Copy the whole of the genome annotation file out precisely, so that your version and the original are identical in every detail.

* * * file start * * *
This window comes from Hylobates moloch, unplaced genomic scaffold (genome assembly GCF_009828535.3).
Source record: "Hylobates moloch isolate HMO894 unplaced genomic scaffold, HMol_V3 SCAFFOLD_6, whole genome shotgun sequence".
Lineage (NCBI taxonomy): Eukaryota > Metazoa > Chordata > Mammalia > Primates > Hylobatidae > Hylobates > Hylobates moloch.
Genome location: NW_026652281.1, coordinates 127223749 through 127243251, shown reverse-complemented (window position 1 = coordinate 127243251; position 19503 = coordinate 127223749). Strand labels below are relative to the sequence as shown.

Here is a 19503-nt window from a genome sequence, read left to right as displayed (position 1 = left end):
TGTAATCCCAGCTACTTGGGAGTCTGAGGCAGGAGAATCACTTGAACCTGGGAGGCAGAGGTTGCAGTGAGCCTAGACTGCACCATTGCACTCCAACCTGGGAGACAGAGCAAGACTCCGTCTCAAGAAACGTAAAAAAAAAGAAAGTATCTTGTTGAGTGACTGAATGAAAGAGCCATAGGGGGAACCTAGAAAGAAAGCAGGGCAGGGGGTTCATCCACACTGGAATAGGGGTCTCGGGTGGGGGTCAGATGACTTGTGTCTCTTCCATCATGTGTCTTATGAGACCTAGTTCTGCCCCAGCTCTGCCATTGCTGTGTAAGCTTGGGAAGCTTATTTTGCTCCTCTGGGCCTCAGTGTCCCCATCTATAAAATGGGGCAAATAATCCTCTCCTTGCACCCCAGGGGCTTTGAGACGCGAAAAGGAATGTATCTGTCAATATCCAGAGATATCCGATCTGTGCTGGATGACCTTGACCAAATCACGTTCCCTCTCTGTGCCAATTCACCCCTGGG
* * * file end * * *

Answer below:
This window comes from Hylobates moloch, unplaced genomic scaffold (genome assembly GCF_009828535.3).
Source record: "Hylobates moloch isolate HMO894 unplaced genomic scaffold, HMol_V3 SCAFFOLD_6, whole genome shotgun sequence".
Lineage (NCBI taxonomy): Eukaryota > Metazoa > Chordata > Mammalia > Primates > Hylobatidae > Hylobates > Hylobates moloch.
Genome location: NW_026652281.1, coordinates 127223749 through 127243251, shown reverse-complemented (window position 1 = coordinate 127243251; position 19503 = coordinate 127223749). Strand labels below are relative to the sequence as shown.

Here is a 19503-nt window from a genome sequence, read left to right as displayed (position 1 = left end):
TGTAATCCCAGCTACTTGGGAGTCTGAGGCAGGAGAATCACTTGAACCTGGGAGGCAGAGGTTGCAGTGAGCCTAGACTGCACCATTGCACTCCAACCTGGGAGACAGAGCAAGACTCCGTCTCAAGAAACGTAAAAAAAAAGAAAGTATCTTGTTGAGTGACTGAATGAAAGAGCCATAGGGGGAACCTAGAAAGAAAGCAGGGCAGGGGGTTCATCCACACTGGAATAGGGGTCTCGGGTGGGGGTCAGATGACTTGTGTCTCTTCCATCATGTGTCTTATGAGACCTAGTTCTGCCCCAGCTCTGCCATTGCTGTGTAAGCTTGGGAAGCTTATTTTGCTCCTCTGGGCCTCAGTGTCCCCATCTATAAAATGGGGCAAATAATCCTCTCCTTGCACCCCAGGGGCTTTGAGACGCGAAAAGGAATGTATCTGTCAATATCCAGAGATATCCGATCTGTGCTGGATGACCTTGACCAAATCACGTTCCCTCTCTGTGCCAATTCACCCCTGGG